By Matt Durr
At the annual University of Michigan Spring Game last week, the defense made an interception, didn’t allow a single pass downfield and stopped quarterback Denard Robinson in his only series.
And all head coach Brady Hoke and defensive coordinator Greg Mattison did was complain about it.
“We’ve got a long way to go,” Mattison said. “We’ve got to become a lot more physical.”
Last year’s team was one of the most improved defenses in the country, with Hoke and Mattison at the center of the turnaround.
Hoke especially pointed to the lack of strength up the middle, saying his defense was too lateral in its playmaking and did not attack the football the way he likes.
But he also acknowledged that the unit was improved over last year’s team.
“I think we’re tougher as a team than we were this time last year,” Hoke said.
Mattison was pleased with the way his defensive line responded to some changes he has made this spring, pointing out the play of defensive end Craig Roh especially.
“I feel very comfortable with the moves. That might be one of the bright spots of the spring,” Mattison said. “I wanted to see how they’re going to play under the gun. I think this group wants to be really good.”
Despite the criticism of their coaches, the defense was the better of the two sides. A pre-season Heisman Trophy candidate, Robinson played the opening series before sitting for the rest of the day. With Robinson on the bench, backups Devin Gardner and Russell Bellomy had a chance to showcase their skills.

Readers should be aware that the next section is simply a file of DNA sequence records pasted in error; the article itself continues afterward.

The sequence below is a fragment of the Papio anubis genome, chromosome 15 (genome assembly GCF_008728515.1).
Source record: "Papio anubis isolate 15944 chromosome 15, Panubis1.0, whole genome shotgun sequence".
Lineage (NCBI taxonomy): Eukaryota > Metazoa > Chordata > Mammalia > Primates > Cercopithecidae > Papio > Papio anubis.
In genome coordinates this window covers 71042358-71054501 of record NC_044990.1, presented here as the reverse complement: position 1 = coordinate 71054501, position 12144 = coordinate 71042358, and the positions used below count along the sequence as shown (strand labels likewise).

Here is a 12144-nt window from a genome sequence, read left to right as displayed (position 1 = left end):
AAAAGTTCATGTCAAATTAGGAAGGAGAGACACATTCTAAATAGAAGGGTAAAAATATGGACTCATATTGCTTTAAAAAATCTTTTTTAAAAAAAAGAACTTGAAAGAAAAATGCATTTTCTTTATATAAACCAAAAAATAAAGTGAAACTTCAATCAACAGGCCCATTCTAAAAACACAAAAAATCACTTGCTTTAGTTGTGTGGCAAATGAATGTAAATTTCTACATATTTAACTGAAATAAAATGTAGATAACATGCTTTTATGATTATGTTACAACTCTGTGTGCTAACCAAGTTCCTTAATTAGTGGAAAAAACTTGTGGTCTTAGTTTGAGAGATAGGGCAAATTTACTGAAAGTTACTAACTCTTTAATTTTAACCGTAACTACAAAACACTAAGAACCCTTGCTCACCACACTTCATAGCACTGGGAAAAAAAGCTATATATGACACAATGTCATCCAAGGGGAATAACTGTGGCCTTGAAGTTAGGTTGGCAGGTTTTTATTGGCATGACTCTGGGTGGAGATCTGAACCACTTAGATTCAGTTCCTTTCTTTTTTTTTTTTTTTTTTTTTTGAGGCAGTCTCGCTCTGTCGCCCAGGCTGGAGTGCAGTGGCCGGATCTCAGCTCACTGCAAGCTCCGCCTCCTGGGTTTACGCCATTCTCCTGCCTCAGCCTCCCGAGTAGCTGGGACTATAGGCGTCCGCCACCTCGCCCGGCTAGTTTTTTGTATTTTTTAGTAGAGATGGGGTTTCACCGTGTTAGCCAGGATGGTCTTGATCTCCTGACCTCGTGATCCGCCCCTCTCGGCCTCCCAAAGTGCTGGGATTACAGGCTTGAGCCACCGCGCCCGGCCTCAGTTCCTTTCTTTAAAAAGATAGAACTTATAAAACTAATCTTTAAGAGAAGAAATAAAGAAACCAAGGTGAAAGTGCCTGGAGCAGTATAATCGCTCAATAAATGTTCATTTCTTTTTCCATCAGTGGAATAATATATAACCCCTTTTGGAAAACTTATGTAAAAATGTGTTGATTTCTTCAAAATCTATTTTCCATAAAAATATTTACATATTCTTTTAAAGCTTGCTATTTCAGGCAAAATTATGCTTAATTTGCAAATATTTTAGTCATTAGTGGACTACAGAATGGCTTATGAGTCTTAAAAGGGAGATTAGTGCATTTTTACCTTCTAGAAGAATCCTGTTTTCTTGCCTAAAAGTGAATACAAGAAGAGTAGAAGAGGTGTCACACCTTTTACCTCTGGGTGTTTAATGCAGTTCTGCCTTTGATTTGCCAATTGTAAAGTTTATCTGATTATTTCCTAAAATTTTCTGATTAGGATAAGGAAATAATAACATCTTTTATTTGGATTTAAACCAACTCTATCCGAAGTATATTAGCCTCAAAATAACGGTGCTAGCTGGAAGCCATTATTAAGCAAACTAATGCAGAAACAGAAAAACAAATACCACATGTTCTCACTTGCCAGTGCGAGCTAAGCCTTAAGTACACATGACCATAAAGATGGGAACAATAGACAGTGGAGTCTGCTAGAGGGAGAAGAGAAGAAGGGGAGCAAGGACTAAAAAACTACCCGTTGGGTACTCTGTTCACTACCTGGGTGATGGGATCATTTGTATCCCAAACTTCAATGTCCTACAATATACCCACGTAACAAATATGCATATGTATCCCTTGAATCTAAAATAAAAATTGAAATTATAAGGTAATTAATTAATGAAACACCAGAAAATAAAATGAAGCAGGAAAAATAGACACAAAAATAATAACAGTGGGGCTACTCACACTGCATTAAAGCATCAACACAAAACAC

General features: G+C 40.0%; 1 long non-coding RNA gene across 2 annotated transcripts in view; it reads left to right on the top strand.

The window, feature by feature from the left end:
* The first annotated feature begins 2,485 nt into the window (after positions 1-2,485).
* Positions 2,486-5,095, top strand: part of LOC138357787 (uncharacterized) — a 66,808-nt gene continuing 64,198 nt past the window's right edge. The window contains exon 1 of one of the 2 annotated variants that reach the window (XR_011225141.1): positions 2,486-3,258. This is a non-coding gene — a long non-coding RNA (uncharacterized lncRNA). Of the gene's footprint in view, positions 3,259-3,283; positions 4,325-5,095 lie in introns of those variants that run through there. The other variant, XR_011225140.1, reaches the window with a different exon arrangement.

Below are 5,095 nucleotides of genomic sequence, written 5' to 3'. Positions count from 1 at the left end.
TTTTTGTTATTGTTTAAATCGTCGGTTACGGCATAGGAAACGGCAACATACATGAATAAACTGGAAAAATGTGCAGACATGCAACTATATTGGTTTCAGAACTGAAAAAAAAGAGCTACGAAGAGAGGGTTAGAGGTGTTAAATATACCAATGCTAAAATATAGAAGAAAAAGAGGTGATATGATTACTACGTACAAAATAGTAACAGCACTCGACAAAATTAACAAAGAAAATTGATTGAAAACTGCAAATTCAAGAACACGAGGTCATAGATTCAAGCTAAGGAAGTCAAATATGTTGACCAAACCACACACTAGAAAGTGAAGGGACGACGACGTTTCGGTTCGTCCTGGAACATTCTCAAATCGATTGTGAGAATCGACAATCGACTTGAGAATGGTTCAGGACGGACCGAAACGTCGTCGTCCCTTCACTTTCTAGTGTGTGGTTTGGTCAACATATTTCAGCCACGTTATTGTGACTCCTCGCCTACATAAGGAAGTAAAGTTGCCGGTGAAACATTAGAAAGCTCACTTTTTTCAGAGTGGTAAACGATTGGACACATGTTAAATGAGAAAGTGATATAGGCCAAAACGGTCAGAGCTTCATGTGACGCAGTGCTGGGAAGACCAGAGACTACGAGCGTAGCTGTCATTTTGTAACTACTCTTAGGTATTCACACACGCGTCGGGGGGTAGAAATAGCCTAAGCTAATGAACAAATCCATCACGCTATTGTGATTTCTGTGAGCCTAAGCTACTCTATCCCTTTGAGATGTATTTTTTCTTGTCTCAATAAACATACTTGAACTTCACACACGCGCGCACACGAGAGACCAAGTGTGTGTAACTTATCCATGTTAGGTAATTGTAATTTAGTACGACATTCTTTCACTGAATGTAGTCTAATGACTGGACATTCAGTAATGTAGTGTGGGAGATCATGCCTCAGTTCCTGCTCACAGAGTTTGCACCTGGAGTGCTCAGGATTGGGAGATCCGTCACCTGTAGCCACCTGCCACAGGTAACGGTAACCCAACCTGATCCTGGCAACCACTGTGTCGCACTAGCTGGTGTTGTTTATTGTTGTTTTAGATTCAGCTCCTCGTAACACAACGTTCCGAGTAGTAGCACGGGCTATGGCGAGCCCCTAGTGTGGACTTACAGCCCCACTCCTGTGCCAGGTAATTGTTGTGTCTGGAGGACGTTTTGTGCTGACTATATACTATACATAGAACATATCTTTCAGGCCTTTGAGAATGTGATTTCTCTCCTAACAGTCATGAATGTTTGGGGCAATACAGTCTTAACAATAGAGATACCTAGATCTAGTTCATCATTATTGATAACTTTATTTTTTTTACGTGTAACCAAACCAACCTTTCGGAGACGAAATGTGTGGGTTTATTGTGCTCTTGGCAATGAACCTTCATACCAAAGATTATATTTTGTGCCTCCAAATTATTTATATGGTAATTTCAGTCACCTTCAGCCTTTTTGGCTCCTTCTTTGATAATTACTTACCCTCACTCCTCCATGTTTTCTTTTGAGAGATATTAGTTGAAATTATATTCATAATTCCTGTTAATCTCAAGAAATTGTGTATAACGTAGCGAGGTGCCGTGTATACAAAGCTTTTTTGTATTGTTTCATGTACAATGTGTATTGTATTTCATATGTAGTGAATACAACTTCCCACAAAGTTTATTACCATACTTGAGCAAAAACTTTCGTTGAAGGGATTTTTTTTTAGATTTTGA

Gardner clearly struggled during the game, throwing an interception and fumbling two exchanges from under center. His passes were often inaccurate, and the junior looked tentative during his time on the field.
The running game carried the load for the offense; both Fitzgerald Toussaint and Thomas Rawls found their way to the end zone. Hoke has been impressed with Rawls throughout spring practice.
“I think Thomas has had a good spring. I really like his physical-ness, he’s hard to tackle. He’s a good football player,” Hoke said.
With four months left until the team and its coaches will be allowed to start working together, the coaching staff is confident that the players will improve on their own before the start of the next camp.
“Our staff and this program believe in working very hard at improvement in the summer,” Mattison said, “and not just lifting weights.”